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Cádiz

This privileged place in which Cadiz is today was cooked step by step by the planet Earth. Six million years ago, a severe movement of the tectonic plates opened a massive hole in the area, and during the following eras, some other geological mischiefs would be giving it its shape. Things like the river passing by now, the river not passing by next, the sea level rises, the sea level goes down again. Earth, when it gets to mess around, you know how it is.

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This privileged place in which Cadiz is today was cooked step by step by the planet Earth. Six million years ago, a severe movement of the tectonic plates opened a massive hole in the area, and during the following eras, some other geological mischiefs would be giving it its shape. Things like the river passing by now, the river not passing by next, the sea level rises, the sea level goes down again. Earth, when it gets to mess around, you know how it is.

In the end, the thing went well. We will not deny it: an endless bay and a beach that men with a business vision would find perfect to build a proper harbour.

Such vision and such enclave are what would make Cadiz a city of great importance, and would focus it on the trade that comes and goes by sea.

As you know, as soon as history talks about sea and trade, a Phoenician will stick his nose around soon enough. And around here some of them must have appeared, in the year 1104 BC, to found the city that then, they called Gadir. But like in any story about founding cities, there is a hero or a prominent figure, and in the case of Cádiz, we find ourselves in the arms of a demi-god. He was none other than Hercules, with his Phoenician name Melkart, who came to this coast as a bodyguard of the Tyrian merchants. It looks like the place was strategic, and they needed to play hard.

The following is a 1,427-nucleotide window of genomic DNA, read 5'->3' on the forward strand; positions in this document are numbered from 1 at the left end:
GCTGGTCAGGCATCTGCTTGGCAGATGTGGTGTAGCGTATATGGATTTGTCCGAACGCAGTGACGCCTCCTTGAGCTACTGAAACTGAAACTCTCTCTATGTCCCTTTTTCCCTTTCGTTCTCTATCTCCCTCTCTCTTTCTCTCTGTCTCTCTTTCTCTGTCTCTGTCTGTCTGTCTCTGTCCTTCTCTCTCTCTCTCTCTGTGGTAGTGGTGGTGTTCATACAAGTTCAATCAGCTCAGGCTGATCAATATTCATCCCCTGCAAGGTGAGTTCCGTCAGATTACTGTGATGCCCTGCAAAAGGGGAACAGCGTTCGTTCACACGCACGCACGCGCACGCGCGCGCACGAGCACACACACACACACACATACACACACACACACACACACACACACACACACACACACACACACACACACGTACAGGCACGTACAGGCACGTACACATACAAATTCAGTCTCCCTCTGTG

The bodybuilder and heroic man, Melkart, was buried on the island of Sancti Petri, right here, and over his bones, they erected a sanctuary of which fame extended to the ends of the ancient world. It is also said that a fabulous lighthouse was constructed too with a Herculean statue which was short to come alive and challenge the ocean, then called the Sea of Darkness.

Three thousand years of history give much to say and do, and Cádiz has then behind. It has been a Byzantine and a Muslim City, it has been defended and conquered, and from it, many explorers were thrown into the sea. It conserves walls cut in the shape of a star, neoclassical houses overlooking the ocean and a cathedral with a brilliant golden dome.

We could almost say that Cádiz has been in all the wars, and for that reason, it also had to be in here where, in 1812, one of the first constitutions in the world was proclaimed. The story rings a bell, does it?


Cádiz

Avda. Cuatro de Diciembre de 1977, 32D (Oficina de Turismo)
11005 Cádiz
(+34) 956 20 31 91

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Tags: Coast

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